If this analysis is correct – and John Horvat provides plenty of historical evidence to back up his assertions – then any economic or financial solutions to the current crisis that do not primarily address such mental feverishness will be found wanting. From the consumer’s standpoint, this undercurrent’s influence can be felt in the prevailing tendency to live beyond our means and to borrow without regard for the future. It would, however, be incorrect to interpret Horvat’s book as an attack on the capitalist system. Quite the reverse. The author makes a robust defence of the market economy so long as it remains free of the pervasive mentality of what he terms “…. perpetual wheeling and dealing that turns businesses into pawns in a ruthless war to control markets, circumvent regulation and secure unfair advantages”.
Return to Order does not point in the direction of regurgitated socialist systems, ecological models or populist demagoguery for solutions to the current economic and financial crisis. These alternatives are based neither on natural law nor on objective reality. Indeed, far from resolving the present crisis, “….these new alternatives would fan the explosive expansion of human passions to greater intensity. The results of this new disordered world could be similar to the modern individualists who look to the masses to form their opinions”. The solution, as Horvat adroitly observes, lies in America’s rich Judeo-Christian heritage, one that preserves that country’s identity, unity and history. By analogy, the same approach may arguably be advocated for analysing and dissecting Ireland’s current economic woes.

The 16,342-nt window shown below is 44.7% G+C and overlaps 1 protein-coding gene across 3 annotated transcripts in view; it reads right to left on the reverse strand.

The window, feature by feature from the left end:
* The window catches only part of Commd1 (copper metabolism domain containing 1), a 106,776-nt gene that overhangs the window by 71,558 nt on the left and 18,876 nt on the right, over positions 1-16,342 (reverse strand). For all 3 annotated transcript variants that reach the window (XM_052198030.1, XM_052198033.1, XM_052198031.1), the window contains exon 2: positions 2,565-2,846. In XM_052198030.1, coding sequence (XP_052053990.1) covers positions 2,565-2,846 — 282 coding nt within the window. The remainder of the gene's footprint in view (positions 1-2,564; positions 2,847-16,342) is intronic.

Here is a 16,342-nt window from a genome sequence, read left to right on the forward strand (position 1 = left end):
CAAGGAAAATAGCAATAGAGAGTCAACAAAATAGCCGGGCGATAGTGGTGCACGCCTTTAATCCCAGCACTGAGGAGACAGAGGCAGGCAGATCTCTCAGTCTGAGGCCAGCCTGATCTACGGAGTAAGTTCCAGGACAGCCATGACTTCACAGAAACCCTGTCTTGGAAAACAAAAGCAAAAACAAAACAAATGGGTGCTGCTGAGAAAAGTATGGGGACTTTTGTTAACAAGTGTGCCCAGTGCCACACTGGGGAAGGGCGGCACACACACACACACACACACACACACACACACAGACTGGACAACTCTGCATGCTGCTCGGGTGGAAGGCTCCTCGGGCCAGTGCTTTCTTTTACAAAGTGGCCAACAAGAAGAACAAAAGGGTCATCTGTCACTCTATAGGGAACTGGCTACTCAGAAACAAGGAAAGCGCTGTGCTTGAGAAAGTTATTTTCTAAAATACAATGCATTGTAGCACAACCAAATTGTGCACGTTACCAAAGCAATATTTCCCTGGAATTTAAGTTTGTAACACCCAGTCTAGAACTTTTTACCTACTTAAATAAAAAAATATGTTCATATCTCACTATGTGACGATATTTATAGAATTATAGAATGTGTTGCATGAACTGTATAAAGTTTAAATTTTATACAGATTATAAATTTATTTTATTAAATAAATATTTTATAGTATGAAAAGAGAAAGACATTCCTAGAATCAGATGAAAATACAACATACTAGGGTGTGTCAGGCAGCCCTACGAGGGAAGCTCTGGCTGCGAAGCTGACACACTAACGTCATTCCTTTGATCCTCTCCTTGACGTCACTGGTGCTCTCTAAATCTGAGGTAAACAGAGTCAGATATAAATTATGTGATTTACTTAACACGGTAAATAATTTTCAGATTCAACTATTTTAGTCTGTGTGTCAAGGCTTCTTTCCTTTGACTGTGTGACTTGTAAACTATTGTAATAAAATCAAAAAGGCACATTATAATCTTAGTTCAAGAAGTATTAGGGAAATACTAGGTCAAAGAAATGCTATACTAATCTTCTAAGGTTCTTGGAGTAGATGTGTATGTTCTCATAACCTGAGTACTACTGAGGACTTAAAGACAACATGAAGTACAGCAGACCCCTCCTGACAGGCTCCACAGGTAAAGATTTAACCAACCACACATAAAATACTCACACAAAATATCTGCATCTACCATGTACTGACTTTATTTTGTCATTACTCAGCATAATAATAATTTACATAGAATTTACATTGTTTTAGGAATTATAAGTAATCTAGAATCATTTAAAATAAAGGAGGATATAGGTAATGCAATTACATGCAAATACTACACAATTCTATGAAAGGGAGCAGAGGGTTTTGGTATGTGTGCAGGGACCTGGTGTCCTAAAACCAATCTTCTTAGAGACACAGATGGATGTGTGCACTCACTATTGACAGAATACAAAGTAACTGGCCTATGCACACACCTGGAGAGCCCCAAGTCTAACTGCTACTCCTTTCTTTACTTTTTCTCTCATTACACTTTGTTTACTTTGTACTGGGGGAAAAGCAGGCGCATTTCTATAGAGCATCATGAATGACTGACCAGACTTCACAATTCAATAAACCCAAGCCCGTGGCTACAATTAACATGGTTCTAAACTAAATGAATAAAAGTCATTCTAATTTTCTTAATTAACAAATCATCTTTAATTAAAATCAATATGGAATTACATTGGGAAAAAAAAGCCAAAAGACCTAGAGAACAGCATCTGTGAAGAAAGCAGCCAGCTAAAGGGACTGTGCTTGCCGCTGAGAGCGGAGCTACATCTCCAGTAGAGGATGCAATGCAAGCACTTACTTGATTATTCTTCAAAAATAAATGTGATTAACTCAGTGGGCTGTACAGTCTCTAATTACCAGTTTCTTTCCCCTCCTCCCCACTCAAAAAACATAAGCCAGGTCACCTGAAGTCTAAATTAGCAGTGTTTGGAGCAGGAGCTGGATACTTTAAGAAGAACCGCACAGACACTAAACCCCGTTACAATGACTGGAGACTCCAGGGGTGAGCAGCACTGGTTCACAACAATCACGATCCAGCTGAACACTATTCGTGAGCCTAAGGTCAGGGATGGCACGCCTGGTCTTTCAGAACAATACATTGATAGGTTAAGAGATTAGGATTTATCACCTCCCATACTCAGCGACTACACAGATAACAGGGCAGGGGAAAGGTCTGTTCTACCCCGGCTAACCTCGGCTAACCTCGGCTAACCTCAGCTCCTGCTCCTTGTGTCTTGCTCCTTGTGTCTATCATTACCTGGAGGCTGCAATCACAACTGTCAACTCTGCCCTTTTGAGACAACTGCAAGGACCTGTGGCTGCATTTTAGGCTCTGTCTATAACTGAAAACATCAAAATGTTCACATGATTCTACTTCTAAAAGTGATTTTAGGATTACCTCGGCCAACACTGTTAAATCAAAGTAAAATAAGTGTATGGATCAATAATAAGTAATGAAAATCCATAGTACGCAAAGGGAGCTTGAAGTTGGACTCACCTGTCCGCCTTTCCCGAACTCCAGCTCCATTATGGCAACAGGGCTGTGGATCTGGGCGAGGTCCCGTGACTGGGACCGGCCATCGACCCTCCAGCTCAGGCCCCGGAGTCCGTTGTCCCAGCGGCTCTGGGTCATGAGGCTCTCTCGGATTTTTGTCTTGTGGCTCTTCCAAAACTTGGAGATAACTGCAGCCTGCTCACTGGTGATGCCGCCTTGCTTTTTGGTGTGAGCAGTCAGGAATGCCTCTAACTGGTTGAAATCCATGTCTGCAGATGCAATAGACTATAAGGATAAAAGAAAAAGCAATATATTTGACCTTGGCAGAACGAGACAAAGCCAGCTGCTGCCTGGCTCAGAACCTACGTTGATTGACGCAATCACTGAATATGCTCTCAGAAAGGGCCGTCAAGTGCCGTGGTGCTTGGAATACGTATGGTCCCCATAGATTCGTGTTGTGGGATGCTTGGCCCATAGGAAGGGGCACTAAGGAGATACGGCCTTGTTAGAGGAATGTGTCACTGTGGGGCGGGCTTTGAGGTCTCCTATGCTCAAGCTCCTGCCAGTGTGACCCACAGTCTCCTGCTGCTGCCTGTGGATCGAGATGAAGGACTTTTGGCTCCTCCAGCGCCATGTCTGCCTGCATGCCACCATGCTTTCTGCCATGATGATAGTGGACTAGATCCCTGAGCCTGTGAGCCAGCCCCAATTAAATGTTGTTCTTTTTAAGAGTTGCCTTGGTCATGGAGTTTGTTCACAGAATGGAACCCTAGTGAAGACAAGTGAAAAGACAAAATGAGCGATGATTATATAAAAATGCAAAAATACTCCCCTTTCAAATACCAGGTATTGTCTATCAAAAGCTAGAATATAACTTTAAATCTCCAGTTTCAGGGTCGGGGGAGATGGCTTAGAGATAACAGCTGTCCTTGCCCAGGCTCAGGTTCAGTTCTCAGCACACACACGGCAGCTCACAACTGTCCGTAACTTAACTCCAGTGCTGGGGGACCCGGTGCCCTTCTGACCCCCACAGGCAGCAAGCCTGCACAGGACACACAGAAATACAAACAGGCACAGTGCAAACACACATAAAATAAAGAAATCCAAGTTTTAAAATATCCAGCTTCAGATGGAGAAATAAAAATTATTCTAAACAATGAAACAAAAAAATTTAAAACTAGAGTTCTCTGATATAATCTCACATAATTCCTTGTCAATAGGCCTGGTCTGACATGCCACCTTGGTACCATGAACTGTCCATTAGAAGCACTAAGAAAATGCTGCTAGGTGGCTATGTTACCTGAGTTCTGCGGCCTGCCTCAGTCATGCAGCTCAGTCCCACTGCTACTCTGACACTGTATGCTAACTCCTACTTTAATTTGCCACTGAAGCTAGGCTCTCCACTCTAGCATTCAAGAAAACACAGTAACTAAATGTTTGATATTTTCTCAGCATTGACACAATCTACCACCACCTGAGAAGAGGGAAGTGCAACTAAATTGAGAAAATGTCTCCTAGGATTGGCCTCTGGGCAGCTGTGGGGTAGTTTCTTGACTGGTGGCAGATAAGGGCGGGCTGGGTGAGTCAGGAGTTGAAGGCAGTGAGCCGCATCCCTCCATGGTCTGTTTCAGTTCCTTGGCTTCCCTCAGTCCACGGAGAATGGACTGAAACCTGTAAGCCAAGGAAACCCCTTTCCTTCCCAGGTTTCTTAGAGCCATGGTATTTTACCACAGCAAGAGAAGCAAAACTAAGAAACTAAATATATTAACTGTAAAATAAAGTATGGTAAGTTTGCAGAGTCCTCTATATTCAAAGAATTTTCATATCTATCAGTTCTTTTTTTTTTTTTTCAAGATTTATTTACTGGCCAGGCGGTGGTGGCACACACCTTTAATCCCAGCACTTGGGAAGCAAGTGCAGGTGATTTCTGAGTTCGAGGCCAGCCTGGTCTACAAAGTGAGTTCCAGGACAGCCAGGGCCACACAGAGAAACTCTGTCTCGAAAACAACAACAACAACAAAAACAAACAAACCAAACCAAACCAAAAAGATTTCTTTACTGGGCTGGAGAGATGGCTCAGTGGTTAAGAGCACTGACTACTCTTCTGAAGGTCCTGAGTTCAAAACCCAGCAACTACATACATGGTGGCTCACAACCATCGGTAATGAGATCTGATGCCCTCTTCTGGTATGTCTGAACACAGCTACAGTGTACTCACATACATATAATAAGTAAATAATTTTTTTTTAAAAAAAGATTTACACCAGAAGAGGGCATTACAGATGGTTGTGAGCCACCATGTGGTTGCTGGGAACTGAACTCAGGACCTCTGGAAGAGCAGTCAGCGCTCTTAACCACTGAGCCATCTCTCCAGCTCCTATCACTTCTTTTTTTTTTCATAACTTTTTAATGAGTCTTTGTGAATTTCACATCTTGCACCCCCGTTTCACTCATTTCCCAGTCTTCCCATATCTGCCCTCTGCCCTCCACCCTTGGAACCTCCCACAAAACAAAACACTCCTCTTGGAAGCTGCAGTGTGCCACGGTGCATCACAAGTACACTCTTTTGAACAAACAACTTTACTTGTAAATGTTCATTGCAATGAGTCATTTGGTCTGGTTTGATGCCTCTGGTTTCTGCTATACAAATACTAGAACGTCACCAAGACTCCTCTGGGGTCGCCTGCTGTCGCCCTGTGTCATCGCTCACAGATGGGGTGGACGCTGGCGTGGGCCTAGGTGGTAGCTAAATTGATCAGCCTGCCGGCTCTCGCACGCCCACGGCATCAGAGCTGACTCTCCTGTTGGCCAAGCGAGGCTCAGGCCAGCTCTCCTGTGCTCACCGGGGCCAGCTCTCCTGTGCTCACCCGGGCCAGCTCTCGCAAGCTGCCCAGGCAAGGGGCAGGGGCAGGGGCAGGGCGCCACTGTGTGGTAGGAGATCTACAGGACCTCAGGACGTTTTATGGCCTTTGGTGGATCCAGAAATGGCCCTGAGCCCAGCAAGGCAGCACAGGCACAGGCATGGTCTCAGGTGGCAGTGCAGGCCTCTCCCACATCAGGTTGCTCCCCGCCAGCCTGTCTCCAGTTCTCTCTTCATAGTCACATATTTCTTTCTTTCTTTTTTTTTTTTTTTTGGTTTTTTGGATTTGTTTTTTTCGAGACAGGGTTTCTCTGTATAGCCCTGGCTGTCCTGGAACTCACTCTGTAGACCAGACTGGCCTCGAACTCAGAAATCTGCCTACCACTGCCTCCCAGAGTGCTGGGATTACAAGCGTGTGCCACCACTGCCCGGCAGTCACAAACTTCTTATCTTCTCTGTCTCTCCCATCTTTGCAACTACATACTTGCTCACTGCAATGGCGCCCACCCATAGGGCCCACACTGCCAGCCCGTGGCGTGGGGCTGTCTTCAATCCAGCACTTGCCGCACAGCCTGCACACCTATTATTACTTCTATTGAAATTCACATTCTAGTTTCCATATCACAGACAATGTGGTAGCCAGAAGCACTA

Horvat thus seeks an authentic return to order, namely towards an organic society corresponding to the natural development of man, free markets and society, devoid of frenetic intemperance. The modern obsession of viewing everything through the single prism of economics to the exclusion of all others is strongly criticised in this work as one may expect. And here, the author unashamedly points to valuable lessons that may be drawn from the medieval economic order, since to the medieval mind economics without ethics was ultimately self-destructive. The model thus proposed by the author is a sketch based on principles rather than a comprehensive and pragmatic roadmap.